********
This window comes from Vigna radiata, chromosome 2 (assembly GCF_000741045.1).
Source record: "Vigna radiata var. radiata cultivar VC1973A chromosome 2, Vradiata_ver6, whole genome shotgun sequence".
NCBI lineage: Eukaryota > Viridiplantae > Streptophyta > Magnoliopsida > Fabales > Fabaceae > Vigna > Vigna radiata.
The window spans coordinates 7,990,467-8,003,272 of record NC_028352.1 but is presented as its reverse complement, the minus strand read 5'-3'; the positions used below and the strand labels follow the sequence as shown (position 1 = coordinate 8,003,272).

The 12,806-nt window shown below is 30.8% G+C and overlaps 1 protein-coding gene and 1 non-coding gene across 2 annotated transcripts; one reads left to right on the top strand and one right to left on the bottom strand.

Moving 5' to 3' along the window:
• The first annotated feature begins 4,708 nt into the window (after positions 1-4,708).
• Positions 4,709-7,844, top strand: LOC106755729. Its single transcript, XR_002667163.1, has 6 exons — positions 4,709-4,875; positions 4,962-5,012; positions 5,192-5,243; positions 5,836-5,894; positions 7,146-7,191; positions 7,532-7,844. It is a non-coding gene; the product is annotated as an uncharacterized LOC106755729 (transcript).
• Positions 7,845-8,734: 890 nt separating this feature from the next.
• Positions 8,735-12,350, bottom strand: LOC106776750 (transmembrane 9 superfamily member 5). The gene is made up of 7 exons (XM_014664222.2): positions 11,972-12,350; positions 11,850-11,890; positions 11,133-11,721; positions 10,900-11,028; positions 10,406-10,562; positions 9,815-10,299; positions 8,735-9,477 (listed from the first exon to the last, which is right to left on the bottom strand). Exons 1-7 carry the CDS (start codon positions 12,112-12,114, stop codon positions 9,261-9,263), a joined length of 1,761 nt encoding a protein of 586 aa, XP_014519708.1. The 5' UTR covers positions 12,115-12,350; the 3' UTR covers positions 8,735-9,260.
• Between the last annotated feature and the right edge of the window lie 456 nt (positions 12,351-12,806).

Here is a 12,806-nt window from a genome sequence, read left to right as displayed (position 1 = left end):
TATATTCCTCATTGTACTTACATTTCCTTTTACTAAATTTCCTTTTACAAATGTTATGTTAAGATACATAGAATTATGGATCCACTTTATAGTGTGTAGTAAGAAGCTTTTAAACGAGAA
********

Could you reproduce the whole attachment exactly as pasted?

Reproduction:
This window comes from Vigna radiata, chromosome 2 (assembly GCF_000741045.1).
Source record: "Vigna radiata var. radiata cultivar VC1973A chromosome 2, Vradiata_ver6, whole genome shotgun sequence".
NCBI lineage: Eukaryota > Viridiplantae > Streptophyta > Magnoliopsida > Fabales > Fabaceae > Vigna > Vigna radiata.
The window spans coordinates 7,990,467-8,003,272 of record NC_028352.1 but is presented as its reverse complement, the minus strand read 5'-3'; the positions used below and the strand labels follow the sequence as shown (position 1 = coordinate 8,003,272).

The 12,806-nt window shown below is 30.8% G+C and overlaps 1 protein-coding gene and 1 non-coding gene across 2 annotated transcripts; one reads left to right on the top strand and one right to left on the bottom strand.

Moving 5' to 3' along the window:
• The first annotated feature begins 4,708 nt into the window (after positions 1-4,708).
• Positions 4,709-7,844, top strand: LOC106755729. Its single transcript, XR_002667163.1, has 6 exons — positions 4,709-4,875; positions 4,962-5,012; positions 5,192-5,243; positions 5,836-5,894; positions 7,146-7,191; positions 7,532-7,844. It is a non-coding gene; the product is annotated as an uncharacterized LOC106755729 (transcript).
• Positions 7,845-8,734: 890 nt separating this feature from the next.
• Positions 8,735-12,350, bottom strand: LOC106776750 (transmembrane 9 superfamily member 5). The gene is made up of 7 exons (XM_014664222.2): positions 11,972-12,350; positions 11,850-11,890; positions 11,133-11,721; positions 10,900-11,028; positions 10,406-10,562; positions 9,815-10,299; positions 8,735-9,477 (listed from the first exon to the last, which is right to left on the bottom strand). Exons 1-7 carry the CDS (start codon positions 12,112-12,114, stop codon positions 9,261-9,263), a joined length of 1,761 nt encoding a protein of 586 aa, XP_014519708.1. The 5' UTR covers positions 12,115-12,350; the 3' UTR covers positions 8,735-9,260.
• Between the last annotated feature and the right edge of the window lie 456 nt (positions 12,351-12,806).

Here is a 12,806-nt window from a genome sequence, read left to right as displayed (position 1 = left end):
TATATTCCTCATTGTACTTACATTTCCTTTTACTAAATTTCCTTTTACAAATGTTATGTTAAGATACATAGAATTATGGATCCACTTTATAGTGTGTAGTAAGAAGCTTTTAAACGAGAA